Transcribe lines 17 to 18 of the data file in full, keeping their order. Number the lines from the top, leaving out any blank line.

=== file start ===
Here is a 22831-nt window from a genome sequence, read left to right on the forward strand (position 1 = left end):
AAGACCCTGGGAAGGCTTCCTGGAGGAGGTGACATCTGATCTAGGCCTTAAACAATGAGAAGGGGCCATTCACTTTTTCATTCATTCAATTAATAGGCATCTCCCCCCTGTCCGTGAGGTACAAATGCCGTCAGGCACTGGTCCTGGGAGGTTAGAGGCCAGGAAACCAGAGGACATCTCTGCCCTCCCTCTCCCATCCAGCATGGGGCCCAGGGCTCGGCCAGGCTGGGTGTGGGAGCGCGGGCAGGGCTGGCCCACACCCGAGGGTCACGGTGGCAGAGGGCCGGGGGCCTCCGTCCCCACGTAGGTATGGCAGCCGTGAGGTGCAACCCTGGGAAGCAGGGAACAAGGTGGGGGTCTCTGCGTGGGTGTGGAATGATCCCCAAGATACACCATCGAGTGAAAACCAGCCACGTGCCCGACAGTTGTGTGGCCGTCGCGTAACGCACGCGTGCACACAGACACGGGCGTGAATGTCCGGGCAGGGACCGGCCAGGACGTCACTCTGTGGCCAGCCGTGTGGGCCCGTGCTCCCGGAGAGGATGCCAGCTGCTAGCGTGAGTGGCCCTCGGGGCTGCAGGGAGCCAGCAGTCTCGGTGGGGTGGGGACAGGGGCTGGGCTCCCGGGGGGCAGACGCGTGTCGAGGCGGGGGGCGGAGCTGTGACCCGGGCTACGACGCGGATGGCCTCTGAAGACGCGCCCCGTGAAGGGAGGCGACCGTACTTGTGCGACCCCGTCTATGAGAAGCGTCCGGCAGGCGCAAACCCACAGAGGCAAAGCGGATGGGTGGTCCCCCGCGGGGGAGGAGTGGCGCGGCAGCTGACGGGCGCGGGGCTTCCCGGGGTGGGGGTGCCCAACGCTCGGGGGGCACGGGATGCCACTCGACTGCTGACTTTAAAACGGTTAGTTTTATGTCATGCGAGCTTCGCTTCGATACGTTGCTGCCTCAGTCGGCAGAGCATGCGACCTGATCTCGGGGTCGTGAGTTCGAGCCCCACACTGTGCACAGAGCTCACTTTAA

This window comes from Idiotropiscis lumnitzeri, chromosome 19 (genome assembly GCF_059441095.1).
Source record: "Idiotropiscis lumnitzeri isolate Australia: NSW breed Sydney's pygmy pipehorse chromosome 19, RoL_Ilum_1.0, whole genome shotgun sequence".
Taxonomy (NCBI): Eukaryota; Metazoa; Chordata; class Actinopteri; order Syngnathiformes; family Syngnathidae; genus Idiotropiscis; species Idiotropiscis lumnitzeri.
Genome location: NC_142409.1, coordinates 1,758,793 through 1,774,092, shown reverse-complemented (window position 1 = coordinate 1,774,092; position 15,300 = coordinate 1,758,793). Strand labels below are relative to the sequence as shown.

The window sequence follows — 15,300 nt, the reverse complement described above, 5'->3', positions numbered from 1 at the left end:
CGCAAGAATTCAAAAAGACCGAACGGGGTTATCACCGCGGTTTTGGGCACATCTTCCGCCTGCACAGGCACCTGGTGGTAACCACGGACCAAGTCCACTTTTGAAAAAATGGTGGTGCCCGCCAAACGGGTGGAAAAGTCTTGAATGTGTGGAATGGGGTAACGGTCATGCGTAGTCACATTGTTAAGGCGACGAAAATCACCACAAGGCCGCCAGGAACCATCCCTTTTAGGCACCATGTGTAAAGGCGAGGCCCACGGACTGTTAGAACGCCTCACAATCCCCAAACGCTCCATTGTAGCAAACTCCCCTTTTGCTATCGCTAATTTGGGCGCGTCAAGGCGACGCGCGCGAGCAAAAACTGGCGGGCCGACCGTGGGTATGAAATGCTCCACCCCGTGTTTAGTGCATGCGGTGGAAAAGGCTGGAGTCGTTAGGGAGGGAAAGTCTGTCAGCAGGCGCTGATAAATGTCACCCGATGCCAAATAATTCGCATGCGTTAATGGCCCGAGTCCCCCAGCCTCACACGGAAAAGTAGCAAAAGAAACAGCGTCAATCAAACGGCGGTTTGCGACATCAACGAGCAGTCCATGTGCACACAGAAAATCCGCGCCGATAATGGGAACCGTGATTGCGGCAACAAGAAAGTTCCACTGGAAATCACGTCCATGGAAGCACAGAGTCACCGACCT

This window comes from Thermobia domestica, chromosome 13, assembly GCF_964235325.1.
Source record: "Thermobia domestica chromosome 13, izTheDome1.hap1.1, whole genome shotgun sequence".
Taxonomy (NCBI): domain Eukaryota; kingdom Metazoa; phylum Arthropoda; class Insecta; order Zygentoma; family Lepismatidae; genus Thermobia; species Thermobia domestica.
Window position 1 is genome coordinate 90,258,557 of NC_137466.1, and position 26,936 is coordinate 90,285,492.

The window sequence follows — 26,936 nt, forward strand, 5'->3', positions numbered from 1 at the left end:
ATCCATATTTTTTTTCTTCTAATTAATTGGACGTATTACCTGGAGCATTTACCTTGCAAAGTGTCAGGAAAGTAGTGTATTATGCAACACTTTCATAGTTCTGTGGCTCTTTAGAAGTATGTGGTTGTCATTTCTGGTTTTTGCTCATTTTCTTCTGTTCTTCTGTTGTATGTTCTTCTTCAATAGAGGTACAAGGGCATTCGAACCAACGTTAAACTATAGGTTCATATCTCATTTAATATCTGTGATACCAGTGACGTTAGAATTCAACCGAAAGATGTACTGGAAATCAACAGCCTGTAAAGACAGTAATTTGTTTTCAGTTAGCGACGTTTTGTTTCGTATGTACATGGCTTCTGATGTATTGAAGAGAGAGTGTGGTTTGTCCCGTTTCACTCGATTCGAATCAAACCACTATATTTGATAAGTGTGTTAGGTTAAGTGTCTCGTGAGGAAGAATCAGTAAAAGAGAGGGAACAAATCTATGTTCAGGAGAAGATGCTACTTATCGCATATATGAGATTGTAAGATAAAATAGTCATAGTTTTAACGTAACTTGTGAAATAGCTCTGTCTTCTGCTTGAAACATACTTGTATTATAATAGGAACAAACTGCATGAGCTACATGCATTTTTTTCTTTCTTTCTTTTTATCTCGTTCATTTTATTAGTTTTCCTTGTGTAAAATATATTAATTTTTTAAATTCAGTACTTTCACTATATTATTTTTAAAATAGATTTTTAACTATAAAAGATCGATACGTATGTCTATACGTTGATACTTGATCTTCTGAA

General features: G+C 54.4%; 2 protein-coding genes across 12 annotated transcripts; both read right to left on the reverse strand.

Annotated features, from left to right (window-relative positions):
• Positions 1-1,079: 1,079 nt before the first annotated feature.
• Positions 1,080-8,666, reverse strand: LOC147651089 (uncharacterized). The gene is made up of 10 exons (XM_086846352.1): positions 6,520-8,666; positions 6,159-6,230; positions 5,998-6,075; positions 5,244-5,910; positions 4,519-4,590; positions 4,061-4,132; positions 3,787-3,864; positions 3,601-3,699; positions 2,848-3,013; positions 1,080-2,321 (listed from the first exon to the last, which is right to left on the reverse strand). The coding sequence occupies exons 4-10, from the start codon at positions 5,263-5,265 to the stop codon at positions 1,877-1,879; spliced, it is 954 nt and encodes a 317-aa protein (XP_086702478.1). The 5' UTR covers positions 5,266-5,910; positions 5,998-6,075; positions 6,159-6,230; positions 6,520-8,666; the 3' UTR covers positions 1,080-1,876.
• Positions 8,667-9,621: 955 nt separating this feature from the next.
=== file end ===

• Positions 1-1,079: 1,079 nt before the first annotated feature.
• Positions 1,080-8,666, reverse strand: LOC147651089 (uncharacterized). The gene is made up of 10 exons (XM_086846352.1): positions 6,520-8,666; positions 6,159-6,230; positions 5,998-6,075; positions 5,244-5,910; positions 4,519-4,590; positions 4,061-4,132; positions 3,787-3,864; positions 3,601-3,699; positions 2,848-3,013; positions 1,080-2,321 (listed from the first exon to the last, which is right to left on the reverse strand). The coding sequence occupies exons 4-10, from the start codon at positions 5,263-5,265 to the stop codon at positions 1,877-1,879; spliced, it is 954 nt and encodes a 317-aa protein (XP_086702478.1). The 5' UTR covers positions 5,266-5,910; positions 5,998-6,075; positions 6,159-6,230; positions 6,520-8,666; the 3' UTR covers positions 1,080-1,876.